The Kosher Side of Private Labels

In the first quarter of 2020, dollar sales for store brands across all retail outlets rose 15%which is almost $5 billion in total sales year over year according to Nielsen and the Private Label Manufacturers Association (PLMA) This increase was about one third more than national brand sales.   

The OU certifies kosher private label products at all the major retailers including Shoprite, Kroger, Costco and over 3000 products alone for Target’s in-house brand so we understand how important it is for manufacturers to satisfy the demands of their private label customers.  

And ware as sensitive to the consumer’s demand that OU kosher standards should be as strong in these products as they are in name-brand items. Clearly,  a delicate balance in maintaining OU supervision must be reached, with flexibility afforded to manufacturers, while systems are set up to ensure the OU kosher requirements satisfy the needs of the kosher consumer. 

One of the biggest issues regarding the kosher supervision of a private label is maintaining the anonymity of the manufacturer of the product. After all, the whole point of a private label product is that the consumer should associate the product with the name of the distributor, not the manufacturer. That creates an issue for kosher supervision, as the same anonymity could potentially hide where a product is made from the OU, which could interfere with our ability to certify the product as kosher. So here it is: the distributor needs anonymity (which the manufacturer wishes to grant) and the consumer needs disclosure.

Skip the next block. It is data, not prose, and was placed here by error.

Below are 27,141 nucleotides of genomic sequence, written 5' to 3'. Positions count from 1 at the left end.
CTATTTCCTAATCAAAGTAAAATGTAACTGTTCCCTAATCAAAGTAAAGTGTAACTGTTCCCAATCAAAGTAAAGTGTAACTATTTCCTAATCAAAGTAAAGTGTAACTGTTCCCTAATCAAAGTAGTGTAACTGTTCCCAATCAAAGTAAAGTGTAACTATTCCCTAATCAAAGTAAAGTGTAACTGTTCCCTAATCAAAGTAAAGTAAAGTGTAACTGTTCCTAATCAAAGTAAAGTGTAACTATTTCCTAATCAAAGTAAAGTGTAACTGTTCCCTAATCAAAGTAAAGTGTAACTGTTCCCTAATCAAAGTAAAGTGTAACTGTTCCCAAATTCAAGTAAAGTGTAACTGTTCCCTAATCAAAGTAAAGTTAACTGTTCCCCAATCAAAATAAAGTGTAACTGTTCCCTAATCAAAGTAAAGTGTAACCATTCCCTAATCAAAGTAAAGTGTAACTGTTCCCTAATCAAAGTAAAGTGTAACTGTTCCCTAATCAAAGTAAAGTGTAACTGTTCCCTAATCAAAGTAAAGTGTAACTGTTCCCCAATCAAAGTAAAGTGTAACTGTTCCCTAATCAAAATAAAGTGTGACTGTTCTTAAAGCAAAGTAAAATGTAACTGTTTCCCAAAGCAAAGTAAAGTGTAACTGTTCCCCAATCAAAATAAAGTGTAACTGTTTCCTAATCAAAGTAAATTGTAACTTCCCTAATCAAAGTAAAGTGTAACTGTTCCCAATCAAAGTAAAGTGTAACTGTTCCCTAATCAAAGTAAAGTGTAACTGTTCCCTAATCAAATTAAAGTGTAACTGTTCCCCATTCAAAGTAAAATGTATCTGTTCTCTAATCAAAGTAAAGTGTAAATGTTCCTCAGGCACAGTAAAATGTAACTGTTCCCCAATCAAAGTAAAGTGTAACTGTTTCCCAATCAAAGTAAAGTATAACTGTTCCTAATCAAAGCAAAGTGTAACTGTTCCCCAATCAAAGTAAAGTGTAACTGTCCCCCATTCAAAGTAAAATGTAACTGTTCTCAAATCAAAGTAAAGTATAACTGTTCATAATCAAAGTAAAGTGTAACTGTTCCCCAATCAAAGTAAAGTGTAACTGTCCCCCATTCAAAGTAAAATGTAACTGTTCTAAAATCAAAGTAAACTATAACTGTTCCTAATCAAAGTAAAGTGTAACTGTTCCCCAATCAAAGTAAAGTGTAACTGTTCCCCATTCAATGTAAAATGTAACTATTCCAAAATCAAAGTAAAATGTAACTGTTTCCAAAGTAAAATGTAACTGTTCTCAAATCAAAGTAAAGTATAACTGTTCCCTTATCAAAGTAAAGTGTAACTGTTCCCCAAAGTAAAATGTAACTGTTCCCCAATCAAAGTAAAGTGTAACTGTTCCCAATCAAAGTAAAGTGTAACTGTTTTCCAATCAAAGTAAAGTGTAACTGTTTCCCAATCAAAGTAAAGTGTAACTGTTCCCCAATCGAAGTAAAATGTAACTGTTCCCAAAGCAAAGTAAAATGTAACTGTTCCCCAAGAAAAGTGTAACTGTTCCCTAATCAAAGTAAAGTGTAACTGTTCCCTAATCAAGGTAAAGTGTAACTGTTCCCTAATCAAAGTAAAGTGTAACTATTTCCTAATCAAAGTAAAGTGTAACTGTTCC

How does the OU address these contrasting needs? 

Private Label Agreements 

The OU requires a separate private label licensing agreement between every manufacturer and every distributor. In the agreement, the distributor agrees to only produce the product in the approved OU facility(ies), and not to make an identical product in an OU and non-OU version Provisions are set for changing production sites, as well as the handling of leftover labels and termination of certification. By signing this agreement, the manufacturer and the distributor have both promised to let the OU know about any change to ingredients or finished products.